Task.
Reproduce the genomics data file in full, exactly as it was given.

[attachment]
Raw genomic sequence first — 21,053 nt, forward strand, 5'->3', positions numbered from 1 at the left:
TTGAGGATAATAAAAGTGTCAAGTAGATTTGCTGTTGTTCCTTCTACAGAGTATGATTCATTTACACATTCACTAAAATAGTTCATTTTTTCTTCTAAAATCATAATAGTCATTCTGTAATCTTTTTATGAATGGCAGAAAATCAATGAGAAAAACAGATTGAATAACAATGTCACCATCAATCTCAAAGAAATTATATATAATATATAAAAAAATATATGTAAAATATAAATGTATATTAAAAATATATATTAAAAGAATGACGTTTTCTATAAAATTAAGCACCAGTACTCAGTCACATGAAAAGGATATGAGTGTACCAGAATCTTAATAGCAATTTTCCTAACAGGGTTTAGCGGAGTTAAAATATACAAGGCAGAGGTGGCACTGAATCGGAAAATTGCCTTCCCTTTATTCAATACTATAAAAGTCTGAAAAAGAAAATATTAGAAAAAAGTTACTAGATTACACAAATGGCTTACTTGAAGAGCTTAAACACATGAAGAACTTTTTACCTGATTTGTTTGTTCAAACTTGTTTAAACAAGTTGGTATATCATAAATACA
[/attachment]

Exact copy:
Raw genomic sequence first — 21,053 nt, forward strand, 5'->3', positions numbered from 1 at the left:
TTGAGGATAATAAAAGTGTCAAGTAGATTTGCTGTTGTTCCTTCTACAGAGTATGATTCATTTACACATTCACTAAAATAGTTCATTTTTTCTTCTAAAATCATAATAGTCATTCTGTAATCTTTTTATGAATGGCAGAAAATCAATGAGAAAAACAGATTGAATAACAATGTCACCATCAATCTCAAAGAAATTATATATAATATATAAAAAAATATATGTAAAATATAAATGTATATTAAAAATATATATTAAAAGAATGACGTTTTCTATAAAATTAAGCACCAGTACTCAGTCACATGAAAAGGATATGAGTGTACCAGAATCTTAATAGCAATTTTCCTAACAGGGTTTAGCGGAGTTAAAATATACAAGGCAGAGGTGGCACTGAATCGGAAAATTGCCTTCCCTTTATTCAATACTATAAAAGTCTGAAAAAGAAAATATTAGAAAAAAGTTACTAGATTACACAAATGGCTTACTTGAAGAGCTTAAACACATGAAGAACTTTTTACCTGATTTGTTTGTTCAAACTTGTTTAAACAAGTTGGTATATCATAAATACA